I think not. Life is short, and I see no profit in denying myself great music because the person who created it was vile or corrupt. Music not only helps me make it through the day, it sometimes serves as my only salvation during those inevitable dark nights of the soul. If I require my composers to be good and decent human beings, I’m not left with much, if any music, to serve my needs. I must accept that some composers are flawed, imperfect, and sometimes odious creatures who nevertheless can create works of exquisite beauty.
This Sunday (May 22) is Wagner’s 203rd birthday, and I have no desire to commemorate the memory of that loathsome man. I will, however, spend time on the day after his birthday listening to the Overture to Tannhäuser and Isolde’s “Love-Death” from Tristan and Isolde. No doubt I will enjoy the music, even if it was composed by an abhorrent human being.
Tannhäuser, Overture (Zubin Mehta conducting the New York Philharmonic)
Tristan and Isolde, "Love-Death" (Waltraud Meier under the direction of Daniel Barenboim at Scala Milan)
© 2011 James L. Smith (originally posted on SonataForm.blogspot.com)
For what it's worth, a "Bourée" is a seventeenth-century French dance with two beats per measure.
Andreas Martin, Lute
Paul McCartney, "Blackbird"
Jethro Tull with Ian Anderson on flute at the AVO SESSION Basel, Switzerland
So much music. So many choices. So little time.
I turned to an old episode of Northern Exposure recently and caught the character played by Barry Corbin drinking wine and listening to the Goldberg Variations. A few days later I was streaming Martin Scorsese’s The Aviator and heard Toccata and Fugue in D Minor. Every week or so I hear Jon Batiste greeting one of Stephen Colbert’s guests with something from Bach. After Sarah Silverman sat on Colbert’s couch, she asked Batiste, “What was that?” Batiste answered, “Bach,” as if Silverman should have known. (She should have.)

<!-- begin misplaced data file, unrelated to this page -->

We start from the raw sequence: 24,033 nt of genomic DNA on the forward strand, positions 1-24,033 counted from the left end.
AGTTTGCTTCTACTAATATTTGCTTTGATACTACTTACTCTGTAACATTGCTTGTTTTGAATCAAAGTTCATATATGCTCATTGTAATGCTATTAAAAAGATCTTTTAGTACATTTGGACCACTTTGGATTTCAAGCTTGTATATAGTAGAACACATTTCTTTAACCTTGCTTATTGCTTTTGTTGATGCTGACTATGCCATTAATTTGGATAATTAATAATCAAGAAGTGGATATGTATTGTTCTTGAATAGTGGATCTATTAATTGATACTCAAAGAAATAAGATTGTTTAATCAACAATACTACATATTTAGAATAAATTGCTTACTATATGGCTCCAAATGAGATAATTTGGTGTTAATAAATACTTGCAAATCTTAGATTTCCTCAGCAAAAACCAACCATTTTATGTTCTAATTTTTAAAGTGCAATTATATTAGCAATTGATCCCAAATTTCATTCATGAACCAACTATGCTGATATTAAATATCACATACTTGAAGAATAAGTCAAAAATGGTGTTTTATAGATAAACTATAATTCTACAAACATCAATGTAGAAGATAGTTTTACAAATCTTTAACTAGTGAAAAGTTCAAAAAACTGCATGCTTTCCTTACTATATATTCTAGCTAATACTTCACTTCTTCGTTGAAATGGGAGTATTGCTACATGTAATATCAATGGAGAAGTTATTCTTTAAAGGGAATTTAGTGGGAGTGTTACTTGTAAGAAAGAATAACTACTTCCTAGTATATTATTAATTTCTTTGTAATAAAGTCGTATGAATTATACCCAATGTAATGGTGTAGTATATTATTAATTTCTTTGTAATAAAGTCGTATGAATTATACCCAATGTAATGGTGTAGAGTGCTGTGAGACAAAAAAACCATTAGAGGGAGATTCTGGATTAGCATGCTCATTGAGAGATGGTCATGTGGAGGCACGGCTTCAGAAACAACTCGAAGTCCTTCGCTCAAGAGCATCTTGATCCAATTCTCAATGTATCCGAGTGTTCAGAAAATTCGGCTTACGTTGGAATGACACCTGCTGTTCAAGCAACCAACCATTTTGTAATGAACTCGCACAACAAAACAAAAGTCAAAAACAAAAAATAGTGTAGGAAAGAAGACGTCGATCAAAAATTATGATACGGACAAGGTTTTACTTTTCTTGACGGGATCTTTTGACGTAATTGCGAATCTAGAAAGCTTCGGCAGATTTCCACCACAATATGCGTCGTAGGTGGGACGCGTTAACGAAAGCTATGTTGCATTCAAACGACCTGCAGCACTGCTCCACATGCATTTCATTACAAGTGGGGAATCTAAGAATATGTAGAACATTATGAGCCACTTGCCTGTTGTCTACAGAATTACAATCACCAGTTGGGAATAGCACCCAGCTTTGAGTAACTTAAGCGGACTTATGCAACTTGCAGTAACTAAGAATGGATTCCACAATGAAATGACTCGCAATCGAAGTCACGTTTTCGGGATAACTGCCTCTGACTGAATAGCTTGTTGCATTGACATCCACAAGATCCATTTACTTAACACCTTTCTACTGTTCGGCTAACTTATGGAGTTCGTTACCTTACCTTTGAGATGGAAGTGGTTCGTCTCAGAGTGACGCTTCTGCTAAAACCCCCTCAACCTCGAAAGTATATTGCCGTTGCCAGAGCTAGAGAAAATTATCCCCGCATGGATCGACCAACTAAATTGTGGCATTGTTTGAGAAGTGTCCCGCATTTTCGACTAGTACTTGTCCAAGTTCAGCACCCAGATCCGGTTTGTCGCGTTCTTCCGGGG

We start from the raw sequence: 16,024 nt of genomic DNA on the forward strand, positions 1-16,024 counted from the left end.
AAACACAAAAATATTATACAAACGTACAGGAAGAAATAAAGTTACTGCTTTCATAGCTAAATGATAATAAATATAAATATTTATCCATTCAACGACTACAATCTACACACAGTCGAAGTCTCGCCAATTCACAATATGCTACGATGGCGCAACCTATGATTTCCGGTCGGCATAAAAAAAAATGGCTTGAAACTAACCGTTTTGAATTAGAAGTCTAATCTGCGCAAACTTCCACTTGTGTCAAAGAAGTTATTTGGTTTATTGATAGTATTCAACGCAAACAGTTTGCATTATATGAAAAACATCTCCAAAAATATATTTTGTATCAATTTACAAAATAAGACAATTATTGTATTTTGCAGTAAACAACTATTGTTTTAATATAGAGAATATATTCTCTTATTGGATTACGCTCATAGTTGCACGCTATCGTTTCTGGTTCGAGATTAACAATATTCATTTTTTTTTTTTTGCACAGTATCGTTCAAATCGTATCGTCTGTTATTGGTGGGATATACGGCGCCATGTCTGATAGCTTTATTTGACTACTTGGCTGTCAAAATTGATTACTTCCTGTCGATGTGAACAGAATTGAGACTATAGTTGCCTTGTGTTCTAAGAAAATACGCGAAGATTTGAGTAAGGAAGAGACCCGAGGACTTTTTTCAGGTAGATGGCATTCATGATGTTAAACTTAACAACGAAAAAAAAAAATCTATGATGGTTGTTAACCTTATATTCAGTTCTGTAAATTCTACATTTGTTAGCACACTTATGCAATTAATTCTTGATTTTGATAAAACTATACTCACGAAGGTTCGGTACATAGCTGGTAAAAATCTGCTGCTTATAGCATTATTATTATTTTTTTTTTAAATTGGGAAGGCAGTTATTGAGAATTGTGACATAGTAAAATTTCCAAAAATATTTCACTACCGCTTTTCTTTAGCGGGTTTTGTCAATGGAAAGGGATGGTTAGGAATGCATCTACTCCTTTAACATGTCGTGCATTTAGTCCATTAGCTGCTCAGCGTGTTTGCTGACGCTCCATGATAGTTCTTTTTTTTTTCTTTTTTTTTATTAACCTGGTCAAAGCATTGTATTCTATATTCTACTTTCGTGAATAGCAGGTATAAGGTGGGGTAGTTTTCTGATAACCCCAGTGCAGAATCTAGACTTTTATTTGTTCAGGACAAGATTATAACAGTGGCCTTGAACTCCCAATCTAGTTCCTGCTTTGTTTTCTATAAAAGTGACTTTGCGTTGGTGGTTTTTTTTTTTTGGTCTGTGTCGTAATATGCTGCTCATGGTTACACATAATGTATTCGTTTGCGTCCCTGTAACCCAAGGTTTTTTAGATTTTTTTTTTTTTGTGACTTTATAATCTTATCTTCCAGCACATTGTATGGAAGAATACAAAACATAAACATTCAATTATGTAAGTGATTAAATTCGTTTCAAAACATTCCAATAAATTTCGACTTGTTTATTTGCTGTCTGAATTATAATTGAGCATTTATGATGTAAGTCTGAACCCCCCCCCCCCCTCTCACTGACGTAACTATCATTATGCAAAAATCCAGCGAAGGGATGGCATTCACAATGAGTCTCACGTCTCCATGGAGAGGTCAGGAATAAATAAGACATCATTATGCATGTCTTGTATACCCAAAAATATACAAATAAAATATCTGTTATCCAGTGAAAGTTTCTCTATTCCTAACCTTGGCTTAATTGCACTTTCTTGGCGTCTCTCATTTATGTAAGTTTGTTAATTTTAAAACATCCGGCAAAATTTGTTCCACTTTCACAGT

I hear Bach’s influence in songs by the Beatles, as well as the introduction to the Door’s Light My Fire. When I listen to jazz, I often hear music derived from Bach.
No matter where I’m going, there I am — listening to Bach. Bach died over 265 years ago, but more than any other composer his music is ubiquitous in our culture.
Just look at the information below.
The Internet Movie Database lists 979 movie and television soundtracks from 1931-2016 that use Bach’s music. This number has increased from 755 since I first looked at it two years ago for a class I was teaching on Bach, and I expect the number will keep increasing. Anyone who watches movies and television cannot escape Bach.
- Fifty Shades of Grey (Concerto in D minor)
- The Butler (Partita No. 1 in B-flat)
- The Iron Lady (Prelude in C major from Well-Tempered Clavier I)
- The English Patient (Goldberg Variations)
- Silence of the Lambs (Goldberg Variations)
- Die Hard (Brandenburg Concerto No. 3)
- The Godfather (Passacaglia & Fugue in C minor)